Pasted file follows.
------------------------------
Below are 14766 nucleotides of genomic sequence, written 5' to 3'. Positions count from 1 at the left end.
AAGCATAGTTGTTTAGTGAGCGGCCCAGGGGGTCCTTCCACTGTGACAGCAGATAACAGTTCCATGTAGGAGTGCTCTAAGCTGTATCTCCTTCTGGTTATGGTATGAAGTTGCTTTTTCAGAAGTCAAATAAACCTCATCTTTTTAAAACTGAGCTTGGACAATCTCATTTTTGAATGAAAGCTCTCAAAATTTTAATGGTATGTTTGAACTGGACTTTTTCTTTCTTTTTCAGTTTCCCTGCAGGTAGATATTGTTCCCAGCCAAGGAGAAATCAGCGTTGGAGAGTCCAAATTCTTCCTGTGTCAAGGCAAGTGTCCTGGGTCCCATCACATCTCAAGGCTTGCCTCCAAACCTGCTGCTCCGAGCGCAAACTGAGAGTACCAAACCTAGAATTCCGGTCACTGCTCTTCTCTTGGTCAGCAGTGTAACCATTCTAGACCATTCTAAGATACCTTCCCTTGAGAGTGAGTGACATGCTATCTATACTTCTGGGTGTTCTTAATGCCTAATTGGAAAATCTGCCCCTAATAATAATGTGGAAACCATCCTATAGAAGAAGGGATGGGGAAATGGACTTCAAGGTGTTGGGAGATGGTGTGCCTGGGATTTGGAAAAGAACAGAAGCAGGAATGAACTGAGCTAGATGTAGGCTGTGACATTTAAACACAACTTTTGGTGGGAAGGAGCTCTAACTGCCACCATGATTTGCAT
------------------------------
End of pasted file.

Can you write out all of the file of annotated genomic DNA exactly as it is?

Below are 14766 nucleotides of genomic sequence, written 5' to 3'. Positions count from 1 at the left end.
AAGCATAGTTGTTTAGTGAGCGGCCCAGGGGGTCCTTCCACTGTGACAGCAGATAACAGTTCCATGTAGGAGTGCTCTAAGCTGTATCTCCTTCTGGTTATGGTATGAAGTTGCTTTTTCAGAAGTCAAATAAACCTCATCTTTTTAAAACTGAGCTTGGACAATCTCATTTTTGAATGAAAGCTCTCAAAATTTTAATGGTATGTTTGAACTGGACTTTTTCTTTCTTTTTCAGTTTCCCTGCAGGTAGATATTGTTCCCAGCCAAGGAGAAATCAGCGTTGGAGAGTCCAAATTCTTCCTGTGTCAAGGCAAGTGTCCTGGGTCCCATCACATCTCAAGGCTTGCCTCCAAACCTGCTGCTCCGAGCGCAAACTGAGAGTACCAAACCTAGAATTCCGGTCACTGCTCTTCTCTTGGTCAGCAGTGTAACCATTCTAGACCATTCTAAGATACCTTCCCTTGAGAGTGAGTGACATGCTATCTATACTTCTGGGTGTTCTTAATGCCTAATTGGAAAATCTGCCCCTAATAATAATGTGGAAACCATCCTATAGAAGAAGGGATGGGGAAATGGACTTCAAGGTGTTGGGAGATGGTGTGCCTGGGATTTGGAAAAGAACAGAAGCAGGAATGAACTGAGCTAGATGTAGGCTGTGACATTTAAACACAACTTTTGGTGGGAAGGAGCTCTAACTGCCACCATGATTTGCAT